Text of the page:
Over the past three months, a shockingly abundant rainy season has provided Northern California with much needed relief after an epic drought, but for small farms, the accompanying flooding and other headaches have proven there can be too much of a good thing.
Last May, Donald Trump stood in an arena full of farmers from California’s desiccated Central Valley and said words many yearned to hear: “If I win, believe me, we’re going to start opening up the water.”
The federal government can redirect water from a Northern California dam to prevent mass die-offs of salmon in drought years, water that otherwise would be shipped to Central Valley farmers, a federal appeals court ruled Tuesday.
The early settlers snatched up the rich, loamy land along the Feather River to grow grapes and orchards. Edward Mathews, an Irishman who fled the potato famine, was peddling vegetables and didn’t have the cash for that kind of soil.
In the small community of Circle Oaks, California, a few miles east of the wine-soaked Napa Valley, residents are fuming over a wealthy Texas couple’s plans to cut down 14,000 adult oak trees and replant the cleared woodland with 209 acres (85 hectares) of irrigated grapevines. The project, opponents warn, will destroy fish and wildlife habitat, reduce the environment’s resilience to climate change, and drain groundwater reserves.
Last week I [Kirsten James] was a guest on an “inspection” trip of the Colorado River Aqueduct, the engineering marvel that delivers up to 1 billion gallons (3.8 billion liters) of water daily to Southern California from the Colorado River hundreds of miles to the east. Organized by the Metropolitan Water District (MWD) of Southern California, these inspections are a relic of an old piece of administrative code.
A reported federal investigation that’s stalled part of a California irrigation-drainage deal does not extend to the small San Luis Water District in western Fresno and Merced counties, a top district official said Wednesday.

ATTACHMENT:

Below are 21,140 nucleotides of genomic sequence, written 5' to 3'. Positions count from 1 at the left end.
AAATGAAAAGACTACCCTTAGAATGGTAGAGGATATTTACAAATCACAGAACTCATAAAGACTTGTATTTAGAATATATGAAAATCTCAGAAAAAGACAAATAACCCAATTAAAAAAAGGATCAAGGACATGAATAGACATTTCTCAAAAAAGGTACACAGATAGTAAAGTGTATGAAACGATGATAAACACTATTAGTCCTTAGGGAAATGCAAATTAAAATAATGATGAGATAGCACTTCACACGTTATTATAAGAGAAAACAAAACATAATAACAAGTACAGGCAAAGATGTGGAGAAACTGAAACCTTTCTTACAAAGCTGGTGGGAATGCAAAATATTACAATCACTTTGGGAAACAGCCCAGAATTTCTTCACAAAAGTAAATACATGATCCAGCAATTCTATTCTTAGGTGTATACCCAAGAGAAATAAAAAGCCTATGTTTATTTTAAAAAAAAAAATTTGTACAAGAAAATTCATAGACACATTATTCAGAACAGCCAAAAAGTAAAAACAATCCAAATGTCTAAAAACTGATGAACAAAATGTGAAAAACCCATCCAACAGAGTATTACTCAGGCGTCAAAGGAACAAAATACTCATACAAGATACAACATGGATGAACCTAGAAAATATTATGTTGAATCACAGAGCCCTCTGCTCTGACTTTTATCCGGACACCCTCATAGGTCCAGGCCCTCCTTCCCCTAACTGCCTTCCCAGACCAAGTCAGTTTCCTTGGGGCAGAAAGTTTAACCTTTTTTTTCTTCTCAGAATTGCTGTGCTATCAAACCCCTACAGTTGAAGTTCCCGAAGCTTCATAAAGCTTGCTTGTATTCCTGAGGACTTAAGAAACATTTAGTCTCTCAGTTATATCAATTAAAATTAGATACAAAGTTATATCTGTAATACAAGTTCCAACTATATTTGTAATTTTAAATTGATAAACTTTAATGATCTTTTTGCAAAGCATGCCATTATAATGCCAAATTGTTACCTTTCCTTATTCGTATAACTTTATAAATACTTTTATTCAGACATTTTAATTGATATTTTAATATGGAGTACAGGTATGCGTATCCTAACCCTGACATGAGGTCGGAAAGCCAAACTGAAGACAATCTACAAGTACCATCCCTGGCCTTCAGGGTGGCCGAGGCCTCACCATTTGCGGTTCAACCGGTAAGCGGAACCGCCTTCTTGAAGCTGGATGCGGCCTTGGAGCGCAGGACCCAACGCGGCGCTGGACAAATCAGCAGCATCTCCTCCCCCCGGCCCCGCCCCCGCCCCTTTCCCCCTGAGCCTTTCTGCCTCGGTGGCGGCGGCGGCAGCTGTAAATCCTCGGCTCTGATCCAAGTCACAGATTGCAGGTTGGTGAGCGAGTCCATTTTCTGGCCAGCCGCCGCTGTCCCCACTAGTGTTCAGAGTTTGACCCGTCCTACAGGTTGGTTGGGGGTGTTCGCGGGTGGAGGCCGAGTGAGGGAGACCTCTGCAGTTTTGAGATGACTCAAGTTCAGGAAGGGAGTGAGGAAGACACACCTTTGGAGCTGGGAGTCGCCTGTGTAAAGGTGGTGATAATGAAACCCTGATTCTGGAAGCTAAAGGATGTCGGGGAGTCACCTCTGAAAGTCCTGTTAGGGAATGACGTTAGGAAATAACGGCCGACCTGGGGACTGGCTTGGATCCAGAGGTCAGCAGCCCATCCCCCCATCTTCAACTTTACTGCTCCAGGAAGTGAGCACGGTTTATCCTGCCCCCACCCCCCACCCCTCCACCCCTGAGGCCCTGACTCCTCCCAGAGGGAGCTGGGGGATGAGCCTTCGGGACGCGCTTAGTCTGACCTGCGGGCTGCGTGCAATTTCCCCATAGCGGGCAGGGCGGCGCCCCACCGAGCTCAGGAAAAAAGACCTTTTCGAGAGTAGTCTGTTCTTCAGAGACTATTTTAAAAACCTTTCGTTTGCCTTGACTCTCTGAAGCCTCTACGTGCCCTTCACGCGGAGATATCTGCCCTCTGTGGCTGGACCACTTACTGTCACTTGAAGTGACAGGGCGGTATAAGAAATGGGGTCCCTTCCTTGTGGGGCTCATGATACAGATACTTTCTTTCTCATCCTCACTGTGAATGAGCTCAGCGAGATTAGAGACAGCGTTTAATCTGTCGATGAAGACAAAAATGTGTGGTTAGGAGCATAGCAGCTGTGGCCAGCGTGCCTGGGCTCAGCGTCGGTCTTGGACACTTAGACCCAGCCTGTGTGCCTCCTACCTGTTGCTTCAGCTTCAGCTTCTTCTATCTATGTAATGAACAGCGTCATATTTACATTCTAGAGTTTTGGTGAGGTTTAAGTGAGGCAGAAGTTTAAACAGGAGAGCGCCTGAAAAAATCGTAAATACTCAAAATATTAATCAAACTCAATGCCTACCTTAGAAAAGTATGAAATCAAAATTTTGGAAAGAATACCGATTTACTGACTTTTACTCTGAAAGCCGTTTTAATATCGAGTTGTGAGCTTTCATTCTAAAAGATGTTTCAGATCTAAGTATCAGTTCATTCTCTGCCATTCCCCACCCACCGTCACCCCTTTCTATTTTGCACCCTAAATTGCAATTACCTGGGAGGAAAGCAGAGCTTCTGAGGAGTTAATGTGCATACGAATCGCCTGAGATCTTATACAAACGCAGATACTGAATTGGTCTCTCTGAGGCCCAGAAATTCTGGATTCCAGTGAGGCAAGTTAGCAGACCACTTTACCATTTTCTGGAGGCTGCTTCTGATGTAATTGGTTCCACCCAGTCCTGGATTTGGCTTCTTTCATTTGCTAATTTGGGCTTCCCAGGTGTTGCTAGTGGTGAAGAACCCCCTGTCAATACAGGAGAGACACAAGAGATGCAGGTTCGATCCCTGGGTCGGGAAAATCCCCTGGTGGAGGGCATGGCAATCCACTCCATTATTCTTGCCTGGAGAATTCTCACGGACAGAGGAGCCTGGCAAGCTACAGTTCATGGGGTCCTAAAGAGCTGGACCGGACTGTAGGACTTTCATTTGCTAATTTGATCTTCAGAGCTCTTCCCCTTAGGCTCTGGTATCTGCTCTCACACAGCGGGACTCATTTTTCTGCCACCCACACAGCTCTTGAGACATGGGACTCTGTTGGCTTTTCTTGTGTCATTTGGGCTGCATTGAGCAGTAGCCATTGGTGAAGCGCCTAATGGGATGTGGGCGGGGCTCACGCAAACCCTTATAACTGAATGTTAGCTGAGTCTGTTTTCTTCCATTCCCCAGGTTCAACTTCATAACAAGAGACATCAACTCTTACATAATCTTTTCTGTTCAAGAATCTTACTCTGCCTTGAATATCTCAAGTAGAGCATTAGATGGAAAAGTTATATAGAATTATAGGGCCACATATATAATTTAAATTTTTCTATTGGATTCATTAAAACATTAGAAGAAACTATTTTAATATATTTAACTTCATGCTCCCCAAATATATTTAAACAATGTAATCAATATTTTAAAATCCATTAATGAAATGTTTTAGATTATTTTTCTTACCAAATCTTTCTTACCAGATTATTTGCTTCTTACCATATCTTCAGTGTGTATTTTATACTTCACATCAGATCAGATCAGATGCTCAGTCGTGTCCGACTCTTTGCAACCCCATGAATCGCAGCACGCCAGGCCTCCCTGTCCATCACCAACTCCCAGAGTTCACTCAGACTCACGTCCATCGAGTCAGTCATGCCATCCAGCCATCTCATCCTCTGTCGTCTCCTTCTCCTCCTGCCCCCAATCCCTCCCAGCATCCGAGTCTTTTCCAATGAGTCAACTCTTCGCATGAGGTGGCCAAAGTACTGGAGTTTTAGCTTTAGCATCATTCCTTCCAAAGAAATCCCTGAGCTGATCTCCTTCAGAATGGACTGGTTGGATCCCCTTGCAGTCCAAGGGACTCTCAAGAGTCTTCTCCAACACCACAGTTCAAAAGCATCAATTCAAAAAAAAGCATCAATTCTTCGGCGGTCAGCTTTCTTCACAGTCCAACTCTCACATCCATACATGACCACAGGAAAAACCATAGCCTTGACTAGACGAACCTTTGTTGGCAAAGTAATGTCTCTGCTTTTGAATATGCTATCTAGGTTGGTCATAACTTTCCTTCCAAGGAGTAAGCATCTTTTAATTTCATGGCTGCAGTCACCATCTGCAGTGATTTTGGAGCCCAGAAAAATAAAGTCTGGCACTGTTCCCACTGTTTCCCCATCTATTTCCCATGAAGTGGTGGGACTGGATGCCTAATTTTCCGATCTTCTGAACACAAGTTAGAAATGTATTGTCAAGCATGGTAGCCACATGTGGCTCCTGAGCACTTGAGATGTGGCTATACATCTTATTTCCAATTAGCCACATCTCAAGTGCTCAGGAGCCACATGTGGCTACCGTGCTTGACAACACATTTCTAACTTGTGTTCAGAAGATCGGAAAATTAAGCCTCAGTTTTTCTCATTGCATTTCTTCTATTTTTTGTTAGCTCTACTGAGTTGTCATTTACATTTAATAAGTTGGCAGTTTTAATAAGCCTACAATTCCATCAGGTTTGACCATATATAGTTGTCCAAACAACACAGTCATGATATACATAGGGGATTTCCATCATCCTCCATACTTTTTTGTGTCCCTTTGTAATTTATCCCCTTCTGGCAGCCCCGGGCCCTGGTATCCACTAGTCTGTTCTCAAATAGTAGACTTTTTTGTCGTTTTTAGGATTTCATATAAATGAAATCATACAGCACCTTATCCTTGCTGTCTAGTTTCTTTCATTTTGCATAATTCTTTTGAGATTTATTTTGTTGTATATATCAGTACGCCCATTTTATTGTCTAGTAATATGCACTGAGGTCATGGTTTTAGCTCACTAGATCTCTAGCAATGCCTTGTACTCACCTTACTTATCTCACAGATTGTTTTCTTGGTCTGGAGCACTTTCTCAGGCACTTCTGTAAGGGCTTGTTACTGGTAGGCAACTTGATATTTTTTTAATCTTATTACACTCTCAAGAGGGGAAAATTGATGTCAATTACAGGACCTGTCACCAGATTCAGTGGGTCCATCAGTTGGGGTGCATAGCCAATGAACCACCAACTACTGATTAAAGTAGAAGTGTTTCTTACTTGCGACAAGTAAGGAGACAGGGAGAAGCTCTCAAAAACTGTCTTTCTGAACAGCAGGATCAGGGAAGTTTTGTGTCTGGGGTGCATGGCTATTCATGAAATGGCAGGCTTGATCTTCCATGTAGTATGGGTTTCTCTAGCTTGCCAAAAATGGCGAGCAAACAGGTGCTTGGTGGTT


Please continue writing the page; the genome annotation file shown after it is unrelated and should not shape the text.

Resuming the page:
The San Joaquin Valley, known as the nation’s breadbasket, is one of the most productive agricultural regions in the United States. During our three-day Central Valley water tour, you will meet farmers who will explain how they prepare the fields, irrigate their crops and harvest the produce that helps feed the world. We will also drive through hundreds of miles of farmland and visit the sources of the water – rivers, dams and wells.
A year ago, politicians and experts were predicting a near-permanent statewide drought, a “new normal” desert climate. The most vivid example of how wrong they were is that California’s majestic Oroville Dam is currently in danger of spillway failure in a season of record snow and rainfall.
U.S. exports of wine — the bulk of it from California — set a record in 2016 despite having to fight a strong dollar, subsidies and barriers in other countries and a tight water and labor supply at home, according to the Wine Institute.
The birthplace of the Fetzer family’s wine dynasty is poised for a new life as a commercial cannabis operation, a deal that shows just how far California’s new marijuana businesses have emerged as a rival to the North Coast’s famed wine industry.
The political terrain appears favorable for a mega-million-dollar irrigation drainage deal, with Congress still fully in Republican hands and California’s sprawling Westlands Water District with influential allies. But there are complications.
In Salinas Valley, one of the country’s richest and most productive agricultural regions, President Donald Trump’s repeated threats to act against “sanctuary” policies and to deport undocumented immigrants has already created chilling uncertainty in a region dubbed the “Salad Bowl of the World.” The valley produces two-thirds of the nation’s lettuce and more than half of its broccoli.